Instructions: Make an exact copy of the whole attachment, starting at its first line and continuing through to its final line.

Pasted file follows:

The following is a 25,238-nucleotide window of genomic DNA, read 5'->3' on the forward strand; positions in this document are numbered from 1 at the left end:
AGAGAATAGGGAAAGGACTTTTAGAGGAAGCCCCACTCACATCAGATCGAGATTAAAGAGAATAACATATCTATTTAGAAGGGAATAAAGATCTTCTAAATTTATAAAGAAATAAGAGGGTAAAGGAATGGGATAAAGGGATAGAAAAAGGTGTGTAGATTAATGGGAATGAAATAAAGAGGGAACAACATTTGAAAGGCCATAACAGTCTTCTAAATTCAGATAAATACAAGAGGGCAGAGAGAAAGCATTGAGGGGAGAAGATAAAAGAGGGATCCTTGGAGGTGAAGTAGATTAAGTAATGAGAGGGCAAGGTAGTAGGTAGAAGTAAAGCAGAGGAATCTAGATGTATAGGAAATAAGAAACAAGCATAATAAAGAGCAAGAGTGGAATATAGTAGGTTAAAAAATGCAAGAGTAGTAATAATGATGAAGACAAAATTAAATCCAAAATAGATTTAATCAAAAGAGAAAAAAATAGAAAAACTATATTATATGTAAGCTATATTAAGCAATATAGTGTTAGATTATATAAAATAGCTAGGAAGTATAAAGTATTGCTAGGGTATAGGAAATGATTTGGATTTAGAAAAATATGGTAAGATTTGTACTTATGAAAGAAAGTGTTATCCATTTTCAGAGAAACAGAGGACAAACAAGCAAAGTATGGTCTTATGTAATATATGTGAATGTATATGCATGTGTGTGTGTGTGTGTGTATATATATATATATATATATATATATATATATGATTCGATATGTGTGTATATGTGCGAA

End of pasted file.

The following is a 25,238-nucleotide window of genomic DNA, read 5'->3' on the forward strand; positions in this document are numbered from 1 at the left end:
AGAGAATAGGGAAAGGACTTTTAGAGGAAGCCCCACTCACATCAGATCGAGATTAAAGAGAATAACATATCTATTTAGAAGGGAATAAAGATCTTCTAAATTTATAAAGAAATAAGAGGGTAAAGGAATGGGATAAAGGGATAGAAAAAGGTGTGTAGATTAATGGGAATGAAATAAAGAGGGAACAACATTTGAAAGGCCATAACAGTCTTCTAAATTCAGATAAATACAAGAGGGCAGAGAGAAAGCATTGAGGGGAGAAGATAAAAGAGGGATCCTTGGAGGTGAAGTAGATTAAGTAATGAGAGGGCAAGGTAGTAGGTAGAAGTAAAGCAGAGGAATCTAGATGTATAGGAAATAAGAAACAAGCATAATAAAGAGCAAGAGTGGAATATAGTAGGTTAAAAAATGCAAGAGTAGTAATAATGATGAAGACAAAATTAAATCCAAAATAGATTTAATCAAAAGAGAAAAAAATAGAAAAACTATATTATATGTAAGCTATATTAAGCAATATAGTGTTAGATTATATAAAATAGCTAGGAAGTATAAAGTATTGCTAGGGTATAGGAAATGATTTGGATTTAGAAAAATATGGTAAGATTTGTACTTATGAAAGAAAGTGTTATCCATTTTCAGAGAAACAGAGGACAAACAAGCAAAGTATGGTCTTATGTAATATATGTGAATGTATATGCATGTGTGTGTGTGTGTGTGTATATATATATATATATATATATATATATATATGATTCGATATGTGTGTATATGTGCGAA